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Advice From Tenure-Track Faculty To Those Entering The Profession
February 27, 2013 - 8:29pm

When we asked people that have been working in higher education for more than a year for advice to people entering in similar positions to them, we received a wide variety of suggestions.  In this post we’ll share what tenure-track faculty (who represented 17% of all combined 464 survey respondents) would advise those just entering the tenure track.

Some of the advice focused on being aware of how much the world of higher education is changing – and how much the role of the professorate will change along with it:

“Enjoy it while you can – we’re endangered species.”

“Get tenure as quickly as you can – it might not be around for very much longer!”

Some of the advice focused on teaching and the transformative power of teaching:

“Though it’s incredibly easy, try not to get jaded.  Teach toward the one or two motivated students in each class.  You’re still making a difference and have more tools to avoid becoming embittered and therefore less effective.  (Though I’m still relatively ‘new’).” 

 “Try to be the best teacher that you can be.”

 “Be prepared for a killing teaching load and underprepared students, but also for some great students transforming their lives.”

“Enjoy the energy you get from students – be ready for some of that energy to be negative, and have strategies for learning from them but move past them.  It is the positive energy that will really keep you moving ahead.”

Other advice focused on what we might label as “general career advice”:

“Find an institution that is a good ‘fit for you; it may take several tries.”

“Be sure that you love your work or it won’t be worth it.”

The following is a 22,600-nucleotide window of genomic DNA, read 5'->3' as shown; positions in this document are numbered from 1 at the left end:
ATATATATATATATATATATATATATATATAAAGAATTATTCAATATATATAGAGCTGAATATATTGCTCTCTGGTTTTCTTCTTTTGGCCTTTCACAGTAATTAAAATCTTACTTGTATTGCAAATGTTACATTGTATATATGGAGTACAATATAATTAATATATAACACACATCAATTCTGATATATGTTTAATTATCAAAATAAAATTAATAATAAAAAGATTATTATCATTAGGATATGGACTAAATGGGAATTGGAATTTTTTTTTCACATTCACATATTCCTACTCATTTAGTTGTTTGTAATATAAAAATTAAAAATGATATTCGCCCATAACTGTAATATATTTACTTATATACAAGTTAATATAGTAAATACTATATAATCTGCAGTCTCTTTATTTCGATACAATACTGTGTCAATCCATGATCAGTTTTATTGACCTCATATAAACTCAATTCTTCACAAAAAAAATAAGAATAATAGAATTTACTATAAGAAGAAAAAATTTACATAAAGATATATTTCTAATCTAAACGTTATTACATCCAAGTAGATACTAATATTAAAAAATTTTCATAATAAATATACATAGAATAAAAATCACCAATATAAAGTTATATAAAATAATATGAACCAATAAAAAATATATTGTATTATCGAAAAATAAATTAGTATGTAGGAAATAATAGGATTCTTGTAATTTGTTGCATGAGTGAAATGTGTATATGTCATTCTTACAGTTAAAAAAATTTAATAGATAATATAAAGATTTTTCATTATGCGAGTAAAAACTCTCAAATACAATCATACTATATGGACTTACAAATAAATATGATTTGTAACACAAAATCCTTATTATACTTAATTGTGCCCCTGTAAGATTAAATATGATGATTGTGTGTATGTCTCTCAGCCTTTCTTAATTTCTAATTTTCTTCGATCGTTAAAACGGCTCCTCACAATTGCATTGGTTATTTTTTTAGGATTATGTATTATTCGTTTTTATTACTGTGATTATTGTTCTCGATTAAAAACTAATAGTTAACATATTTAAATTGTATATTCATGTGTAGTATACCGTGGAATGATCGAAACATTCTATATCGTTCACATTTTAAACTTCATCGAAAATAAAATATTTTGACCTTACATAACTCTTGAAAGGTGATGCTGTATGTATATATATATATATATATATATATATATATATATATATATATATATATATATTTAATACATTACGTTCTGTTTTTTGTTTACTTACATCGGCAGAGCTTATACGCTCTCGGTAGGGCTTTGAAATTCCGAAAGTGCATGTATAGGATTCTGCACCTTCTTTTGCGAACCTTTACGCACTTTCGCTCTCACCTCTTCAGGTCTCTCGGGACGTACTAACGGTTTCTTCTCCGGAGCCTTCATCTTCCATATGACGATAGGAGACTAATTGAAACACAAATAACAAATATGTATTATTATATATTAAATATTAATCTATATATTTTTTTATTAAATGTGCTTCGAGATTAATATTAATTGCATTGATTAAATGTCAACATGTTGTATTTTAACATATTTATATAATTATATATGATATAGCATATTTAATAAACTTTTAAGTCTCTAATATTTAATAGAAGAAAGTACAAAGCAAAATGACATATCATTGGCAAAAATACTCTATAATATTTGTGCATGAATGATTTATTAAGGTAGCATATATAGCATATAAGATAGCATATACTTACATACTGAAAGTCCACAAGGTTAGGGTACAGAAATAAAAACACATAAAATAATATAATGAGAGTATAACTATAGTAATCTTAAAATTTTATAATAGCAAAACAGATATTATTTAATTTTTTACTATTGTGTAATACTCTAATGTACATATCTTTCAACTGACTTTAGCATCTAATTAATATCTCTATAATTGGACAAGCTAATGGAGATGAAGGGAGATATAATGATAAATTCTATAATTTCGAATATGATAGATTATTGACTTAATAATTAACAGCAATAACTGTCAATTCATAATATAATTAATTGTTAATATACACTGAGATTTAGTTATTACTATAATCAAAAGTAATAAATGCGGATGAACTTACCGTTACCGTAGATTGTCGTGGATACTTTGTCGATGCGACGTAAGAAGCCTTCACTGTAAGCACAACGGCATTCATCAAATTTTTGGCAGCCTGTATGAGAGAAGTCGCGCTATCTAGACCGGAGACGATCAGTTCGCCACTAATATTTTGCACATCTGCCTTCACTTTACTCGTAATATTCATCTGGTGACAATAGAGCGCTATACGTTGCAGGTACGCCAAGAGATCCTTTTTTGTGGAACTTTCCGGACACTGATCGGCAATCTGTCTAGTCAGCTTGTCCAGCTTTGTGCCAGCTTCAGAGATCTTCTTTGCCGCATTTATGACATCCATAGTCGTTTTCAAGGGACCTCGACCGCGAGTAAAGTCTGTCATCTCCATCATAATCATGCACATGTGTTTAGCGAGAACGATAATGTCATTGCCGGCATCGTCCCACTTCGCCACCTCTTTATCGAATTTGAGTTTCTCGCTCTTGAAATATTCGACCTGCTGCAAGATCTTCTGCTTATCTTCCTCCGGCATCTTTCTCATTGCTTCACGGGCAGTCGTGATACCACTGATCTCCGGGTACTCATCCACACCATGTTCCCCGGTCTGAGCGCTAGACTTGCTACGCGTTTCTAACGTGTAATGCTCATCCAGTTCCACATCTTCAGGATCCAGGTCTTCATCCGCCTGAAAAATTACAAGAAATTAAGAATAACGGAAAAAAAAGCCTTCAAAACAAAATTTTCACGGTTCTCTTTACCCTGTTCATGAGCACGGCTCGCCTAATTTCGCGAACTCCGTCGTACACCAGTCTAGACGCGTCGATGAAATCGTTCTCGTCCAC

“Focus on teaching and other activities you enjoy and you will continue to enjoy why you went into this profession.”

 “Don’t try to be a brilliant genius that doesn’t pay attention to details, people and stuff that ‘shouldn’t matter’; all these do matter.”

“Try to be low-maintenance.  Your colleagues will appreciate it.”

 “Learn to balance your work/home time.”

“Work on relationships; be prepared to be flexible while maintaining program integrity and strength.”

“Avoid cynicism by recognizing early that academe is just as fraught with petty squabbles, mean-spirited colleagues, and irrational rules as any other area of endeavor – but no more so than any other.”

 “Take long views.”

Some of the most sobering advice came from faculty that have been in the profession for a decade or longer:

“Find another job.”

“Don’t do it.”

“The idiots ‘above’ you will change, so just ignore them and focus on your teaching.”

“Be flexible, young colleague, watch your back, and I hope that you have given serious thought to a ‘back door’ career that will facilitate your exit from what used to be an institution that was the envy of the world.”

“I would advise such a person to seek a different career.”

“Manage your OWN career, not the institution’s.”

“Always stay under the radar. . . do the work you were hired to do and little else. . . don’t waste your time on committee work or hiring teams, because what you think does not matter. . . don’t try to be innovative or creative. . . administrators are looking for ‘canned,’ ‘cheap’ and materials with built-in assessments that will purposely PROVE some kind of improvement so that they GET THEIR BONUSES. . . focus your energy where it matters – on the STUDENTS.  You can change the world one student at a time!”

 

Are there other pieces of advice you would give to those entering the tenure track?

 

 

 

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